Authorization form M790 C052. Time to complete: 30 minutes mostly in translation. Other form numbers were required but were the same data in the same sequence.
Medical letter and certified translation into Spanish. Time to complete: A couple of days of Google map searching and phone calls to find someone who knew the international standard and one day to go to my appointment. They handed me the signed document on the spot. Then it had to be translated and notarized with all the other documents. Make sure up front that your chosen doctor will write the letter from the template. If they want to show how smart they are and free-style the letter, it will get rejected. Find a doctor who will, if their exam supports it, sign the form letter exactly as presented. Original signature is required.
Brokerage statements, notarized and translated into Spanish. Time to complete: zero. My broker took care of this for me other than the translation part. This was, however, the majority of the pages that required certified translation. Mucho dineros.
Translation took me a day or so to find the American Translators’ Association website (http://www.atanet.org/). I selected one in my town so I didn’t have to wait on a delivery service. After that the task was completed and handed over to me in less than one week. I think I got lucky so you may want to allow more time. It is critical that you find a certified translator, otherwise the Consulate may not accept their work.
My appointment at the Consulate is now scheduled for 15 August, 9:30am. The web site says it will be 15 minutes but I spent over an hour being called back up to the window to answer questions and clarify data. I was happy to do it in person rather than being summoned back to Houston at a later date.
Five weeks later the Consulate notified me that my visa was approved and asked when, at least one week from now, would you like to appear back in Houston to fetch your passport?
I was there on the first day they could have it ready and had an outbound flight to Málaga booked for the following day. This time I knew to go through Lisbon instead of Frankfurt, cutting many hours off the trip. The brass ring:
Fast forward to November. I’ve been back for one month and now have a letter in hand saying a) that I am a legal resident foreigner in Spain and b) please come back in twenty days to collect your resident card.
Good news; bad news. They said yes, but the physical card is a prerequisite for my desired bank to open an account for a US citizen (thank you Treasury Department). The bank account is a prerequisite for getting the utilities for my apartment transferred into my name. Pro-tip for those following in my footsteps: find a landlord as cool as mine. He’s paying my utility bills and accepting that I will reimburse him soon. He’s a lawyer and has been seen laying on my floor rewiring electrical outlets for me. Oh, and he commutes on a motorcycle. Yeah, definitely look for a cool landlord.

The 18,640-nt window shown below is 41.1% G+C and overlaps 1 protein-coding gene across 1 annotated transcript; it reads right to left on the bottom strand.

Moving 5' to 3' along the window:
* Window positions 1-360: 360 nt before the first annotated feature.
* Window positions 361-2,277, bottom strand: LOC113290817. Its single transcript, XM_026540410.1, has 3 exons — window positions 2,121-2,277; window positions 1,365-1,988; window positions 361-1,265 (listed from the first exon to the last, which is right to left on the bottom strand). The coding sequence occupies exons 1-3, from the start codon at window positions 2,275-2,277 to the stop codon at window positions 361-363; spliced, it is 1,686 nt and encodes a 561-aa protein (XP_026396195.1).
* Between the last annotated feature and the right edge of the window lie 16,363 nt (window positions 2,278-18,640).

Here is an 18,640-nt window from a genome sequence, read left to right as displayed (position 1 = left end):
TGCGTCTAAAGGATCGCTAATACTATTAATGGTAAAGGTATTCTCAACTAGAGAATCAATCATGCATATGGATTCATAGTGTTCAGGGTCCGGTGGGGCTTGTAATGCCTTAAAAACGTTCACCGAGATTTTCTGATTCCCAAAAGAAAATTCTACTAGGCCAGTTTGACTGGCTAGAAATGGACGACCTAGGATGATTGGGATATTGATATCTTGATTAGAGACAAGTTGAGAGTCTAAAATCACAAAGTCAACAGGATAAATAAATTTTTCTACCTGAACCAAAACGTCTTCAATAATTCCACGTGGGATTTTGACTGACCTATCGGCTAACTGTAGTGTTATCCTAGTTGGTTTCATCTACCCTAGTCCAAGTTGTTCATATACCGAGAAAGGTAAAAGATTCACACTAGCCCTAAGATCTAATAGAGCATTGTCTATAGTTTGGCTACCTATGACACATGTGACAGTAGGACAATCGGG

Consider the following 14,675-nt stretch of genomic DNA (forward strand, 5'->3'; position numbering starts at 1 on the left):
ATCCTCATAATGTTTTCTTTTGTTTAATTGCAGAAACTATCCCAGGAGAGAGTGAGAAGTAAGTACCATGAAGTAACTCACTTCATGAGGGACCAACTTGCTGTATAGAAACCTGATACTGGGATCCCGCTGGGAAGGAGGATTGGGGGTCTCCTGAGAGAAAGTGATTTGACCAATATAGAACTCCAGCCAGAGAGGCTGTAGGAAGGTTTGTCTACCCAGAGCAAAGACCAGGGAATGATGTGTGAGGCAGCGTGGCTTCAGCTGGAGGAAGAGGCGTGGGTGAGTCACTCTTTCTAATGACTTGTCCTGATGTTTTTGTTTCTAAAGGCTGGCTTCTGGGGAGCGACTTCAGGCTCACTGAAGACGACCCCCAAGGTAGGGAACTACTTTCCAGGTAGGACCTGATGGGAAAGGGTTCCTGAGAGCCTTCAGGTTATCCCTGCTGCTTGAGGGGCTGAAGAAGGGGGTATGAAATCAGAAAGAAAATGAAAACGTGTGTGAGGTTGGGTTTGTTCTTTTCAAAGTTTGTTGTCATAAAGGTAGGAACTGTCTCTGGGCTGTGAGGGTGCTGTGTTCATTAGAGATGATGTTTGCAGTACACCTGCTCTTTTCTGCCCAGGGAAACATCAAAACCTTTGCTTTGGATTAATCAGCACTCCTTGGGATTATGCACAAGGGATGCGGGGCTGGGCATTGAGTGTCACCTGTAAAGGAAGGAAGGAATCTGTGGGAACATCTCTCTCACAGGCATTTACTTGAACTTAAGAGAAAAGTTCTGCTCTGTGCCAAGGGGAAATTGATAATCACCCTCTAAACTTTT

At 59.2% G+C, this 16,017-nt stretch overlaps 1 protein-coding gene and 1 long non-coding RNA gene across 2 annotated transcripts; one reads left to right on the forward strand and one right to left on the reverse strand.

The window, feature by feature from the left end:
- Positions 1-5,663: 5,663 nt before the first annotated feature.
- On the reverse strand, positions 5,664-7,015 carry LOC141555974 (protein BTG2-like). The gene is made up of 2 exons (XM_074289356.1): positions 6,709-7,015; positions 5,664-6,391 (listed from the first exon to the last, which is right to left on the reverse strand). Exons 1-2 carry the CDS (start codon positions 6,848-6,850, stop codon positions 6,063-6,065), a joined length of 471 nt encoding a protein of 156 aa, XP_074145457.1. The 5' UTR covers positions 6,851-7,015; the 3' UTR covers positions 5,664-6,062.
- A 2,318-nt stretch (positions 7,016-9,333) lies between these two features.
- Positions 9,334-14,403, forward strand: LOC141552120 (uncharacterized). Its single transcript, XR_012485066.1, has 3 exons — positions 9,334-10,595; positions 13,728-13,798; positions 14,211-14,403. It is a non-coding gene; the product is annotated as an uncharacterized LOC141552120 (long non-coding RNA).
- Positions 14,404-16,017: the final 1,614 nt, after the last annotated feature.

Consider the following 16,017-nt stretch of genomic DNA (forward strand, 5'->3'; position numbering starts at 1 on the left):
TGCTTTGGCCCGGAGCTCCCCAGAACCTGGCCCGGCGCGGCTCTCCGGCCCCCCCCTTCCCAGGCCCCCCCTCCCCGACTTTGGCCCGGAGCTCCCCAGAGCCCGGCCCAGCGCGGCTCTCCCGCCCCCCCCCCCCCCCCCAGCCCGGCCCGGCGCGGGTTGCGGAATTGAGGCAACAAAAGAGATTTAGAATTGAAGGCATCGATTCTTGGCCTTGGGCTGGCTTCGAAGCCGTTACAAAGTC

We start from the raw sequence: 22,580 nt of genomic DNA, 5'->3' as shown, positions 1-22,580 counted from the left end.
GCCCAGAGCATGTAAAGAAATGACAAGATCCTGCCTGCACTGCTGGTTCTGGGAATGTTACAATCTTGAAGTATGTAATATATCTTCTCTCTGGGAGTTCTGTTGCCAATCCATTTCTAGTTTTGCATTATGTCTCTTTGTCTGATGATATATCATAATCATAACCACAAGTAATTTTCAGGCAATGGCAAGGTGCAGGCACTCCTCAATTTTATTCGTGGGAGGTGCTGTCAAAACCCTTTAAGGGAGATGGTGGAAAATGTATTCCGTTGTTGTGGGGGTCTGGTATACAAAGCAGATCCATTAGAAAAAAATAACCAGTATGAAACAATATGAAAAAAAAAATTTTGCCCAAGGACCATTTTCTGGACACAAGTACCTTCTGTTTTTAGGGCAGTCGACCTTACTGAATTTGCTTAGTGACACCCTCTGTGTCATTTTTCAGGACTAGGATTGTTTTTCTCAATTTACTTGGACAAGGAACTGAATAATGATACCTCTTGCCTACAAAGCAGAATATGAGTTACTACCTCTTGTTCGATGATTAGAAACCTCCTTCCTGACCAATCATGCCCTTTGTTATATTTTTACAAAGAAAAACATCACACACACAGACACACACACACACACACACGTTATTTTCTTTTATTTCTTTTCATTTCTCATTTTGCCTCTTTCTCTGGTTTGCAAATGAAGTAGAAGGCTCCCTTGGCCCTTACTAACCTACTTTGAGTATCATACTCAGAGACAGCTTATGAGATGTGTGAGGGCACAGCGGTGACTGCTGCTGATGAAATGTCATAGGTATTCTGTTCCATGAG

When I went to Houston to collect my approved application they said, we have affixed our stamp on all these pages. Take this to the Oficina de Extranjeros and they will issue your resident card. Cool! That sounds easy. I went to the OdX one afternoon and discovered that on the first trip they simply tell you that you need an appointment and the next one available is in two weeks (all the college students arrived just before I did.)
I went back on a whim early one morning in case someone didn’t show up for their appointment and got lucky. Only waited about an hour and got in to see the decision lady. She was very polite while explaining to me what required documents that I failed to bring with me – two more passport photos, an application form just like three previous versions, yet another photocopy of my entire passport, this one showing the visa from the Consulate and my entry stamp, no earlier than the visa first allowed entry date, and the receipts from the Consulate proving I paid my fees. These were not mentioned anywhere on line nor by the Houston Consulate. Apparently the only way to learn what you need to bring is to show up without them and be sent away.
I went back yet again without an appointment and slipped in to see the same decision lady and showed her her own handwriting of the missing required items. I handed them over and, miracle of miracles, she handed me a letter of approval. Then she said come back in twenty days to collect your residency card. I didn’t want to push my luck by asking if that was calendar days or business days, partly because I don’t know the bazillion local holidays so I have no idea how to count business days.
So now I’m into home-making like I haven’t done since my 20s. Buying basic household stuff that I have in storage back home, sauce pans, flatware, cotton towels, glasses that hold more than two ounces. Hopefully by New Year’s I will have all the legalities completed and can finally start traveling. When I was home waiting for my visa appointment everyone asked where all I had visited and they were uniformly mystified when I said, “Nowhere. I was doing legal paperwork the whole time.” I now have a couple of continents to catch up on. I need to get a good start before the tourists return.
Did I mention that my local weather radar is cooler than I’m used to? I’m at that black dot just above the word Málaga. That is Rome off on the far eastern edge of the map and that big landmass in the south? That is Africa, a whopping 130 miles from my doorstep, about the same distance that Little Rock is from Memphis. I have to go now and start planing some trips.